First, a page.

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Prehistoric Myths in Modern Political Philosophy
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Prehistoric Myths in Modern Political Philosophy

Karl Widerquist and Grant S. McCall

Abstract

This book shows how—despite significant equivocation—the most influential justifications of government and of private property rely on the seldom-questioned empirical premise that this book calls, “the Hobbesian Hypothesis.” That is, everyone in a society with a government and/or a private property rights system is better off than anyone could be in a society without those institutions. In other words, the “Lockean Proviso” is fulfilled—whether by the state or by the property rights system or both. This book traces the path of this claim through the history of political thought from Hobbes and ... More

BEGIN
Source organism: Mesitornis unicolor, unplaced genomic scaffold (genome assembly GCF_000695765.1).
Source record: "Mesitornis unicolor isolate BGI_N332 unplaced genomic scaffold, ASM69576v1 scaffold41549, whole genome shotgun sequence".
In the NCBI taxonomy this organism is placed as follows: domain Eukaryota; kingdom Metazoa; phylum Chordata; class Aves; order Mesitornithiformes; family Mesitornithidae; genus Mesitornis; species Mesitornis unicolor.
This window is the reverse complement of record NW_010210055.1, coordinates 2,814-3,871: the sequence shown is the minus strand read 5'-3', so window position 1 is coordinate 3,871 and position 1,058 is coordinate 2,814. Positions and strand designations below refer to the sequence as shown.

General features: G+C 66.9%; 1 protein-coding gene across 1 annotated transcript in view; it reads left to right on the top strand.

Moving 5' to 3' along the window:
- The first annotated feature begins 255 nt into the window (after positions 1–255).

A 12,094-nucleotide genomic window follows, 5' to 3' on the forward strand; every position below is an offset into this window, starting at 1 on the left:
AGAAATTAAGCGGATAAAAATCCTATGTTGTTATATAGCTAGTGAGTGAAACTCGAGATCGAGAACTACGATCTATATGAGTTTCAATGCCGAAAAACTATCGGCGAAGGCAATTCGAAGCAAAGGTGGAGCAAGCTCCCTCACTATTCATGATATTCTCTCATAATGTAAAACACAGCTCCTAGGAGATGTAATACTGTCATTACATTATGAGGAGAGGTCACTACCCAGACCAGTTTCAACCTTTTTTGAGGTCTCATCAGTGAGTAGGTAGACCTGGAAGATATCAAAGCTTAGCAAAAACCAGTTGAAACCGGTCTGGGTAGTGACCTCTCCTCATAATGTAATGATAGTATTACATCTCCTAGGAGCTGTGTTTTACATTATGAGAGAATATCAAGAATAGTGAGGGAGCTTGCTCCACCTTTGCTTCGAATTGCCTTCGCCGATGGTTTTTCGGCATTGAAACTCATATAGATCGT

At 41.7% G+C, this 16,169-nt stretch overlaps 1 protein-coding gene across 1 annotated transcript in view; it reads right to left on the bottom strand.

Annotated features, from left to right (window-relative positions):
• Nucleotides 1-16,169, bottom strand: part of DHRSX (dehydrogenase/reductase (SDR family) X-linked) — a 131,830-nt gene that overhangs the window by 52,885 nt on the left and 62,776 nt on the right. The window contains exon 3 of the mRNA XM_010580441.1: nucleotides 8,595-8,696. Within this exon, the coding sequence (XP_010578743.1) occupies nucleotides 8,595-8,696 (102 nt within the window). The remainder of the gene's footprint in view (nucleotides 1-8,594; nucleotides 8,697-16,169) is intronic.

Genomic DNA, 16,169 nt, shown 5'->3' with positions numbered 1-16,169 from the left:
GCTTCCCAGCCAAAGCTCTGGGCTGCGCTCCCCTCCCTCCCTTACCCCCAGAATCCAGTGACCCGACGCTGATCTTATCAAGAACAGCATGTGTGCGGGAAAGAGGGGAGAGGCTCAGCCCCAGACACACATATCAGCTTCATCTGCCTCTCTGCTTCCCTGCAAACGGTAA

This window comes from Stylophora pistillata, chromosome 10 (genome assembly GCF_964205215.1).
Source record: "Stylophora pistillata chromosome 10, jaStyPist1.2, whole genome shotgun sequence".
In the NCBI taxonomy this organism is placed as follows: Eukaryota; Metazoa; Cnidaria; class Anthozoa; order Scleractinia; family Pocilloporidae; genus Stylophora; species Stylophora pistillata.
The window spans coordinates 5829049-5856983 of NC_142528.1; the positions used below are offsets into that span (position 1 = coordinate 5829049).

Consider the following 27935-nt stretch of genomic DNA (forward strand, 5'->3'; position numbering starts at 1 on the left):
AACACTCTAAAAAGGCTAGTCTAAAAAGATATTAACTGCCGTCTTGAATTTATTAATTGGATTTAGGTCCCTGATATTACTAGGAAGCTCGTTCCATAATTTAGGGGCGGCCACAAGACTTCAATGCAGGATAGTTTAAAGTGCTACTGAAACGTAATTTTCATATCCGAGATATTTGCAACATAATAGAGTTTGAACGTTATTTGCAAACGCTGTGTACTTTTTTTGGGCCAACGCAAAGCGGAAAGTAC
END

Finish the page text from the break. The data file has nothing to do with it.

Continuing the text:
Keywords: State of nature, Social contract (theory), Lockean proviso, Hobbesian hypothesis, Property (property rights theory), Thomas Hobbes, John Locke, Contractarian (-ism), Libertarian (-ism), Statelessness (stateless people)

Bibliographic Information

Print publication date: 2017 Print ISBN-13: 9780748678662
Published to Edinburgh Scholarship Online: September 2017 DOI:10.3366/edinburgh/9780748678662.001.0001

Authors

Affiliations are at time of print publication.

Karl Widerquist, author
Associate Professor in Political Theory, Georgetown University

Grant S. McCall, author
Assistant Professor in Anthropology, Tulane University